© 2003 Black Tangled Heart
He has her tube of lipstick stuffed in his back pocket.
She's driving down a seemingly endless road, watching the neon city lights slice through the darkness like the shining arc of a blade. She's been up since three. It's five now, and she's heading towards the unknown. She has said her goodbye to the hay bales and her father's tractor. She has pressed her face against the warmth of her mare's muzzle, without having to hold back any tears. She's ready to trade wool blankets for satin sheets. The hum and buzz of the city draws her like a moth to a flame.
She hasn't traced her lips in colour. Her green eyes are lined in kohl and the birthmark on her cheek concealed with powder. Her mouth is sweetly raw. When she stops for gas or when she gets to the city she'll find her lipstick and put it on. Present a fresh face to a fresh existence.
She hasn't so much as murmured a farewell to Brad. She knows their bed will still hold her body heat when he wakes. She is sure he'll reach for her, like he does every morning. The shower will seem empty because his fingers aren't curving across her skin.
Her body is a crisscrossed map; a scar snakes down her left side like a ribbon, still faintly red against her ivory flesh. A battle scar from a volleyball game three summers before, when another player had driven her hard into the ground. She'd arisen bruised and bloodied. The remnants of a burn kiss her left thigh; a cooking accident at the tender age of seven. Twelve years have passed, and still it lingers. Her heel is imprinted with a circle from stepping on a rusted nail last Fourth of July. Nobody else has seen the marks life has given her. In her new home, it'll stay the same.
She grits her teeth. The familiarity of her former life won't be her doppelganger. She wants to close her eyes and imagine a stranger's hands against the wounds. But not in the shower. It'll make her cry out for Brad. Make her ache for the one thing that could pull her back to their bed. He is her opposite. They must attract, after all.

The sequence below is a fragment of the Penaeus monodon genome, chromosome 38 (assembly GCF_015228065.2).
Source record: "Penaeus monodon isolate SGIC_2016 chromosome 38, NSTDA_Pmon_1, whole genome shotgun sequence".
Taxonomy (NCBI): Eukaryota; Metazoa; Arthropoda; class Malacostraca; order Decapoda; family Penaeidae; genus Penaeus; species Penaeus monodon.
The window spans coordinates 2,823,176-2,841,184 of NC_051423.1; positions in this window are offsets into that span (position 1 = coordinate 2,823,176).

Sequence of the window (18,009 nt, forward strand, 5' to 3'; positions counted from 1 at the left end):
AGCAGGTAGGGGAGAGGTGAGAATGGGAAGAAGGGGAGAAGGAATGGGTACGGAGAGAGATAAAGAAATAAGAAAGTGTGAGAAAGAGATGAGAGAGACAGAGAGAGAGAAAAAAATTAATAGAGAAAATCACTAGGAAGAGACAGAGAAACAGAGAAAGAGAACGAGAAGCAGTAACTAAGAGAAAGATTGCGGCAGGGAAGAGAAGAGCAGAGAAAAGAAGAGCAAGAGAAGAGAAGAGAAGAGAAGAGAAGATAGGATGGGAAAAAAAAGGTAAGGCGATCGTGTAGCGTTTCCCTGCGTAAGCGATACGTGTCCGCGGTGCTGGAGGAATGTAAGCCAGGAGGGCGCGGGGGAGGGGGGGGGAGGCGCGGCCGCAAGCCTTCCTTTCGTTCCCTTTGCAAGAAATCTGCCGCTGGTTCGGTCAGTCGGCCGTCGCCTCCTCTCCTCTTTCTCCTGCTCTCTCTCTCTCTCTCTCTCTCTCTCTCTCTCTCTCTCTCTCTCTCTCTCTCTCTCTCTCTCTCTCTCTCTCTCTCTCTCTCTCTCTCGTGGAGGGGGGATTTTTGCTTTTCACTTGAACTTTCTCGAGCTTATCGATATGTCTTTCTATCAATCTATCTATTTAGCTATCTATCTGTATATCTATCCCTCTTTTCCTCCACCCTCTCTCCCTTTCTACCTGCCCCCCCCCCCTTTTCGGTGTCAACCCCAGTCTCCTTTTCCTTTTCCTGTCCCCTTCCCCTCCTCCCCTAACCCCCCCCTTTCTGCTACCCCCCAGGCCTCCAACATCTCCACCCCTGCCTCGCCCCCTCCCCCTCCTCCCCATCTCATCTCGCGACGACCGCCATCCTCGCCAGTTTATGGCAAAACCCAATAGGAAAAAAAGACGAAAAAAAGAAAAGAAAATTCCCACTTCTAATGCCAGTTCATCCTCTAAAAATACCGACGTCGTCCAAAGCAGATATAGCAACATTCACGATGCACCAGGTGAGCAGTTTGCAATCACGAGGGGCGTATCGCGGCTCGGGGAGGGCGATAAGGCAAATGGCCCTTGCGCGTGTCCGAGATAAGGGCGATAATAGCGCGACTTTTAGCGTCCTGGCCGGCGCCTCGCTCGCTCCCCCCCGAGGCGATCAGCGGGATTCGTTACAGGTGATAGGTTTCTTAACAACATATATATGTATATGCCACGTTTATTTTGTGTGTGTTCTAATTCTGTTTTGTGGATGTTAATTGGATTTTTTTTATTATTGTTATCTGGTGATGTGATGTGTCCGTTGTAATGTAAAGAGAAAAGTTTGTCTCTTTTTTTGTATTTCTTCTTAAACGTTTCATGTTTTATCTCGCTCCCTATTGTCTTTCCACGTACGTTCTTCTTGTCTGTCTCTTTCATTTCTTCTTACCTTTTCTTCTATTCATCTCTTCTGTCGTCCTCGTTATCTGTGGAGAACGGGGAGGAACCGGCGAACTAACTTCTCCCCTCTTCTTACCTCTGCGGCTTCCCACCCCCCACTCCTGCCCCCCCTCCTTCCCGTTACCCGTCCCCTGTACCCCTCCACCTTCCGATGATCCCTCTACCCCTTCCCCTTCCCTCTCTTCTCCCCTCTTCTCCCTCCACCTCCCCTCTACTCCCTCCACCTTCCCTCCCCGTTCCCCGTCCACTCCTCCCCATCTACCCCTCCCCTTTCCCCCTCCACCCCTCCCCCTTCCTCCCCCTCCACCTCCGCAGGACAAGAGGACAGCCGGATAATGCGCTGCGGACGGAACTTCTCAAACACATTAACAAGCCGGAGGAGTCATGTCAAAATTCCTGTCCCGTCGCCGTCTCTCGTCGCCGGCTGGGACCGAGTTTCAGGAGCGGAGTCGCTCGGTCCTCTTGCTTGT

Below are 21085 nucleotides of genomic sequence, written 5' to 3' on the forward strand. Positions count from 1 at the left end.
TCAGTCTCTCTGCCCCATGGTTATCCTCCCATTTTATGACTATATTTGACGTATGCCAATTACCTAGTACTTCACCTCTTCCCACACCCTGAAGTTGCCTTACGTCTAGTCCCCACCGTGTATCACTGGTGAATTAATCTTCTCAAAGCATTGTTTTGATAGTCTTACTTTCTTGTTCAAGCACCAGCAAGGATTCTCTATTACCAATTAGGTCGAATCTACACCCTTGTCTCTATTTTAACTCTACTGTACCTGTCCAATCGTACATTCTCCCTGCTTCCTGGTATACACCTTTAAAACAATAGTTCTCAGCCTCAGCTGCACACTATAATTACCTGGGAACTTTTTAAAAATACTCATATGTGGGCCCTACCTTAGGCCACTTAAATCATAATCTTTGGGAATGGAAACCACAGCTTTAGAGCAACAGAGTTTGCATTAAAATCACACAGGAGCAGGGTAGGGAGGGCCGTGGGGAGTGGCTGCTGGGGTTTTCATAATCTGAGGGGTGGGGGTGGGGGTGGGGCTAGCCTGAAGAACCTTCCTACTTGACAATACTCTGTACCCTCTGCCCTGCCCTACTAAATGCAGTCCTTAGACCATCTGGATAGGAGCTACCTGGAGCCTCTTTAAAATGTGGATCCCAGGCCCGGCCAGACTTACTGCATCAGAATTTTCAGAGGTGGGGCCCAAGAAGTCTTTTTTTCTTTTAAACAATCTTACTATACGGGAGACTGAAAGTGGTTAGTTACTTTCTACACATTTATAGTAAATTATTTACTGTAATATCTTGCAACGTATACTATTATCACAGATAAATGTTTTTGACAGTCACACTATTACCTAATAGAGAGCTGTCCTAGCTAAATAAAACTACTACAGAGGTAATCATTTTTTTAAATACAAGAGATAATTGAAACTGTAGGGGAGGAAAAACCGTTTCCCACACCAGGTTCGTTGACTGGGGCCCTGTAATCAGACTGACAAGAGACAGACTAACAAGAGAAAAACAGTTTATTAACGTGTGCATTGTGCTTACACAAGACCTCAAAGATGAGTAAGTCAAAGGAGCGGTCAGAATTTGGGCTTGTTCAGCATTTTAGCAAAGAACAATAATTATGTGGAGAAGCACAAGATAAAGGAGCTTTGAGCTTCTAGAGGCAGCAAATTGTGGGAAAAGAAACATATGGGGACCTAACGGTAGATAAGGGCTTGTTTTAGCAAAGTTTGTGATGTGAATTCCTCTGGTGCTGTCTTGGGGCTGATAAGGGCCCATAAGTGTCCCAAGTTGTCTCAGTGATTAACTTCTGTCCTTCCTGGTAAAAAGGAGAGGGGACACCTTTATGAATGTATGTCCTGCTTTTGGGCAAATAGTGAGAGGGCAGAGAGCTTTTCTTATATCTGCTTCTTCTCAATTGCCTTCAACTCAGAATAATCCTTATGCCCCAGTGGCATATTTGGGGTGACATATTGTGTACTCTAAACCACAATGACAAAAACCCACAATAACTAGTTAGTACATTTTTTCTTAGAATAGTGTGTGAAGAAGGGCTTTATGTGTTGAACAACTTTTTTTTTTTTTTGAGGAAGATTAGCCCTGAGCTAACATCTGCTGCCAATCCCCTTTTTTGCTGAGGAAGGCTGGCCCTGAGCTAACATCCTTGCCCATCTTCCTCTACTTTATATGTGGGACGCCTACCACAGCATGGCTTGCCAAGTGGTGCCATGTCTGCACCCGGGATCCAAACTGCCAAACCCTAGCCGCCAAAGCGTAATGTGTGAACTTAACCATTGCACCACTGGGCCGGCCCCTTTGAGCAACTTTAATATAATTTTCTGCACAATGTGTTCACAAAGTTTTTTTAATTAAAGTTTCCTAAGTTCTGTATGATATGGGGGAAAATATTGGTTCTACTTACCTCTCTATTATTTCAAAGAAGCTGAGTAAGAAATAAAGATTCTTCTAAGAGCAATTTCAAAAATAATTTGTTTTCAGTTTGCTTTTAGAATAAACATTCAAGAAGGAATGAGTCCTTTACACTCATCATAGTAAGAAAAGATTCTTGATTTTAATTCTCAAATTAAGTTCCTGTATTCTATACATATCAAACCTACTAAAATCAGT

But she isn't going back.
She's the one that got out. She's the one that fell asleep over her Biochemistry books because she studied more than she breathed. She is the one smart enough to earn a full scholarship to university in the city. She still doesn't know what she wants to do with her life, but she's escaped all that has prevented her from discovering her passion. She is the one prepared to step out on a limb, raise her arms and take flight, even if she will plummet gracelessly into noise and violence and pain.
Is she brave?
Most say she is foolish.
She wants to be a scientist; she knows that. She figures she needs another outlet, to adjust herself to city life. She wants to close the books for awhile and enjoy the last lingering days of summer. Trade Physics formulas for peach daiquiri.
Maybe she'll take up photography. She watches the sun burn the horizon red, wanting to capture the colour and spill it into the washed out palette of the life she's always known. Perhaps she can work for a cosmetics counter in her spare time; the tiny drugstore down the street from her old house sold her favourite lipstick, petal pink. She envisions the money in her bank account and the makeup swiped across her cheekbones. She can hear the music in the dance clubs and taste the cognac.
She puts a fingertip against her bare lips.
She remembers drinking cognac with Brad at Aimee's party three weeks ago. She knows it was the first time she noticed the blue in his eyes. Grey and blue, like a storm. She can feel the pressure of his mouth in the hollow of her throat, and the cascade of his wavy black hair sliding through her fingers. She hears his laughter, and what he told her after they'd kissed. "Buy some lipstick that ain't so cheap, Tracy." She remembers him snatching it away from her as she'd tried to reapply it, telling her to retrieve it when she was happy with herself, in bare faced beauty and a love of who she was.
She sees the sign that welcomes her to the city. She pulls over to the side of the road and kills the engine. She gets out of the car and stares at the suburbia, the smoky skyline, the bleeding sun. She reaches into her bag to find her lipstick. She sifts through wadded up Kleenex, grasping a silver charm bracelet and her wallet, but cannot find the slim black tube of matte colour.
Brad has her lipstick. She does not love herself, and will not without the one who is showing her how to.
Slowly, gets into the car. Slams the door. She listens to the sound echo through the silence. The sound of resolution.
She turns the key in the ignition, and heads home.